As the Chinese Communist Party’s (CCP) military conducts live-fire training drills, growing concerns are emerging about the potential for mutiny and assassination within the armed forces, according to political and military observers. Recent remarks in military media outlets have highlighted Xi Jinping’s heightened anxiety about these internal threats as the military gains access to ammunition and firepower.
On September 4, the People’s Liberation Army Daily (PLA Daily) published an article emphasizing the need for all military units to secure the “safety valves” and maintain the “safety foundation.” Xi Jinping’s comments underscored the importance of ensuring the “security and stability of the armed forces” and addressing conflicts at their root.
Analysts have interpreted these comments as a sign of Xi’s concerns about internal dissent and potential threats from within the military. The term “security” in this context does not refer to ammunition misfires but rather to the possibility that a fully armed military force could pose a political security problem for the CCP.
Yao Cheng, a former lieutenant colonel in the CCP’s Navy Command, suggests that Xi Jinping is sounding the alarm regarding political security through the party’s official mouthpiece. He acknowledges that Xi is uneasy about the military’s loyalty and security.
Recent events have provided additional evidence of internal turmoil within the military. Several political cases have surfaced, indicating that elements within the military may be acting against Xi Jinping behind the scenes while outwardly appearing subservient.
On September 6, the PLA Daily issued a commentary titled “Insisting on Strictness, Strictness in All Aspects, and Strictness Thoroughly.” The article emphasized the need to maintain discipline and readiness while combating any complacency, fatigue, or wavering commitment to war preparedness.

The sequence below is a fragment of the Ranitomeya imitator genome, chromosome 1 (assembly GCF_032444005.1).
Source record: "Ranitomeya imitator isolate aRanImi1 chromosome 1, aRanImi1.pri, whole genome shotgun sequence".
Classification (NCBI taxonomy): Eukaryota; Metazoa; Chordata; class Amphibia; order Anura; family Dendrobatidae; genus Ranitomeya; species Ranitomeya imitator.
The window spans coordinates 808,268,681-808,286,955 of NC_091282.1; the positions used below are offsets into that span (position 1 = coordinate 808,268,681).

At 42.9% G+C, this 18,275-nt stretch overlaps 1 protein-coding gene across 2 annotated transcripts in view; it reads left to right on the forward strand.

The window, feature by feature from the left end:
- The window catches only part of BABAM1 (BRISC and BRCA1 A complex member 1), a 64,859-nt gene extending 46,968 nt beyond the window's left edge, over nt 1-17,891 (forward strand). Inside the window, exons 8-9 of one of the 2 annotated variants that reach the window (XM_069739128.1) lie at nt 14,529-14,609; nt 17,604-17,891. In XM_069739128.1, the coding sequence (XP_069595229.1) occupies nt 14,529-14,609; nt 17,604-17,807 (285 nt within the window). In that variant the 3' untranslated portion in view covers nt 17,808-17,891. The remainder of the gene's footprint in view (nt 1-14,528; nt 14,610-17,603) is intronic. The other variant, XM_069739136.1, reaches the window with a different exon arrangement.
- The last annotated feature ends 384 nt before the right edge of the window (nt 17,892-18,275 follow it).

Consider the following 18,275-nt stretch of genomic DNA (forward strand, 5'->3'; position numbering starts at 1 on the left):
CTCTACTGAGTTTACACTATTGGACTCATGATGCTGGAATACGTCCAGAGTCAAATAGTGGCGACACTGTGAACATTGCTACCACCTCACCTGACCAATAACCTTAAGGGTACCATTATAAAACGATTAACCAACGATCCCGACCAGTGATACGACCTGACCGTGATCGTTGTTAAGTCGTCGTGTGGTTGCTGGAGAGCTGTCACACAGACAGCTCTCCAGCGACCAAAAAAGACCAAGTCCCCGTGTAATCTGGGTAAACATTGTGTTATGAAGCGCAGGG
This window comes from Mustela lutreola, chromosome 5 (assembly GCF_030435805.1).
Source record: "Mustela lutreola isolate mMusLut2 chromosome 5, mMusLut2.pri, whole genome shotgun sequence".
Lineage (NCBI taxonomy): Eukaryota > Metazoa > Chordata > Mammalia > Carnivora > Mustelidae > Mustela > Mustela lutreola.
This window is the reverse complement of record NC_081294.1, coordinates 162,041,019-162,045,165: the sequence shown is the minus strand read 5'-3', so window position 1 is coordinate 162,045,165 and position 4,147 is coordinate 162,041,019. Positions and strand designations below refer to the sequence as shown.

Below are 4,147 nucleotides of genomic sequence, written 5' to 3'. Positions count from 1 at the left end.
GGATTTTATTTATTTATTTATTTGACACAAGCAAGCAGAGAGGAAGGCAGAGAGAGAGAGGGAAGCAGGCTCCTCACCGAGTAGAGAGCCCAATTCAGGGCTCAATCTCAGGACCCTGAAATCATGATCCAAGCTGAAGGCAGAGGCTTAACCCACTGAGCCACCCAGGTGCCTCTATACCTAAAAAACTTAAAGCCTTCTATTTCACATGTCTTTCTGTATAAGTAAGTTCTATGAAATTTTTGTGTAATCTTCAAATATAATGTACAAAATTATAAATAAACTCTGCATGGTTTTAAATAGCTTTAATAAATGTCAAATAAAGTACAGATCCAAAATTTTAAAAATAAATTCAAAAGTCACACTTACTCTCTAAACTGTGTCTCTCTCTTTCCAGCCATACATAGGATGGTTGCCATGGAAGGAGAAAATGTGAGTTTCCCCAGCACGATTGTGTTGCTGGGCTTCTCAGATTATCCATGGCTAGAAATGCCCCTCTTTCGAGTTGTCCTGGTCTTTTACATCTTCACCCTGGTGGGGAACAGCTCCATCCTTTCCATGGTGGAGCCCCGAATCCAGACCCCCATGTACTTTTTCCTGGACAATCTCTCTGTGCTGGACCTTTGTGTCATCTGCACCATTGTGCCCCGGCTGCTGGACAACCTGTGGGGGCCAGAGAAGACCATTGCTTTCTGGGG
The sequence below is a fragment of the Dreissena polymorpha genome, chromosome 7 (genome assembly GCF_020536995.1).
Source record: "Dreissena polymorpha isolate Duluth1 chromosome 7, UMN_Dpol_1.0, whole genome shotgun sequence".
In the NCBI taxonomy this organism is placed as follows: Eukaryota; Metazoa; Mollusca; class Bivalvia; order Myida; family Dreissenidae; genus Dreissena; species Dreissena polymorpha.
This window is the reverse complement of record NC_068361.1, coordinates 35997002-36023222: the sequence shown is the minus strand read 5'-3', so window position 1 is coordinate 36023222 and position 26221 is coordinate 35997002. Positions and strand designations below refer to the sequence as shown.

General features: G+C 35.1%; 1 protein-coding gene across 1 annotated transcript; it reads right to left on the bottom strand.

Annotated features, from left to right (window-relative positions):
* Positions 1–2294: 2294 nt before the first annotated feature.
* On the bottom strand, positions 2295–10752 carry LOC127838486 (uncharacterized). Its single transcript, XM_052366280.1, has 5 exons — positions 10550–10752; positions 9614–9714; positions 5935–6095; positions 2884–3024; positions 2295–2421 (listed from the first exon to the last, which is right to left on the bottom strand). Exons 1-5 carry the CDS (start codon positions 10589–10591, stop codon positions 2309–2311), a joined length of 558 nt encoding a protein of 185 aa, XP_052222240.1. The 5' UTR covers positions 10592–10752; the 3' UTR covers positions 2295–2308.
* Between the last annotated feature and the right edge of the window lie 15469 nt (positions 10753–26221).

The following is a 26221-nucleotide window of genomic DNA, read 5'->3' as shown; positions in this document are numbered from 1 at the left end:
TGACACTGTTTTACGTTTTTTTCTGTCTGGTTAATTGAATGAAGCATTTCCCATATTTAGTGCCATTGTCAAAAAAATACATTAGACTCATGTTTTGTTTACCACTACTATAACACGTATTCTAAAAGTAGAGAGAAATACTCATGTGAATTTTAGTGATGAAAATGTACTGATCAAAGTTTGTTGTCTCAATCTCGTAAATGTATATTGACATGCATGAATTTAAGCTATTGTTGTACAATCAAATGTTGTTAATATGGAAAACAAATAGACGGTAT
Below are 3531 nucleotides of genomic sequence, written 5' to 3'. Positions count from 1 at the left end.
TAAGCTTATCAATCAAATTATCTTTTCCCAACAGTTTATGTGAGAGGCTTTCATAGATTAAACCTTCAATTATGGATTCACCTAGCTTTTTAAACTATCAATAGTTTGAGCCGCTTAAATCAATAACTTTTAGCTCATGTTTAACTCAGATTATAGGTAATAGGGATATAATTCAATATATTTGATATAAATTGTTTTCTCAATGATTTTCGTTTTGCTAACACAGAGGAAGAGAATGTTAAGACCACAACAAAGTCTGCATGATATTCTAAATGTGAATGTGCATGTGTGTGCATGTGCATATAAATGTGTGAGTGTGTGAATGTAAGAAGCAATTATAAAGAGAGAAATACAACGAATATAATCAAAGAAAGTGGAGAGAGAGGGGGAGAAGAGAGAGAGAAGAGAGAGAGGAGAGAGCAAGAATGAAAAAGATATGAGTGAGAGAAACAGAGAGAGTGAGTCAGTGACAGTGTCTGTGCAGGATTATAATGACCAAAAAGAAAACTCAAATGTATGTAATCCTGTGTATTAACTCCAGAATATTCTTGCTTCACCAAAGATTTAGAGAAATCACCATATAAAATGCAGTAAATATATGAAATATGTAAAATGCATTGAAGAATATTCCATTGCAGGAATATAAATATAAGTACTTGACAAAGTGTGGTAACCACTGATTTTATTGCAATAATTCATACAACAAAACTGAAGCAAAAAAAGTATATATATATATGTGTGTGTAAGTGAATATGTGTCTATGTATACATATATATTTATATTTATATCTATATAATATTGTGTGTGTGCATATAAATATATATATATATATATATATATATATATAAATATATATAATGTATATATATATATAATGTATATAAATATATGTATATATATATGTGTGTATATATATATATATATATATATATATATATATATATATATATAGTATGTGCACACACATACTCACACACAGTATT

These sentiments have been reflected in the recent reshuffling of leadership within various military units. Xi Jinping’s insistence on military preparedness and his continuous calls for confrontation have created unease within the armed forces. Some military personnel hope for a shift in this “warmongering” tone towards one of peace, signaling their exhaustion with perpetual war preparations.
Chen Pokong, a U.S.-based current affairs commentator, suggests that the military’s discontent may be aimed at changing leadership. He speculates that the Chinese military, particularly those in higher ranks, may desire a change in leadership but are waiting for the right moment to act.
Despite Xi Jinping’s cautious approach, Yao Cheng warns that Xi is not entirely safe within the CCP leadership. He points out that the past decade has seen significant internal turmoil within the CCP, particularly among those with vested interests, such as the princeling party’s red generation.
Pressure on Xi Jinping is not only internal but also external, as China grapples with a turbulent domestic situation. This has created dissatisfaction among CCP members and leaders, increasing the pressure on Xi.
Recent occurrences within the CCP military have further fueled concerns. Investigations into CCP generals have been conducted discreetly, with little public disclosure. Some former military officials, like former Defense Minister Wei Fenghe, have not been seen for extended periods, raising questions about their status.
Additionally, Li Shangfu, the new defense minister, has been absent from the public eye for two weeks, leading to rumors of his investigation. If these investigations proceed, it could potentially trigger significant incidents within the military, such as coup attempts.
Xi Jinping’s efforts to tighten control over the military have created an atmosphere of uncertainty and unease. The recent unexplained deaths and disappearances of military personnel have only added to the apprehension.
As Xi Jinping grapples with internal dissent and potential threats from within the military, the stability of his leadership remains a matter of concern both within and outside China. The coming months may reveal whether these internal pressures will lead to significant shifts in the CCP’s military and political landscape.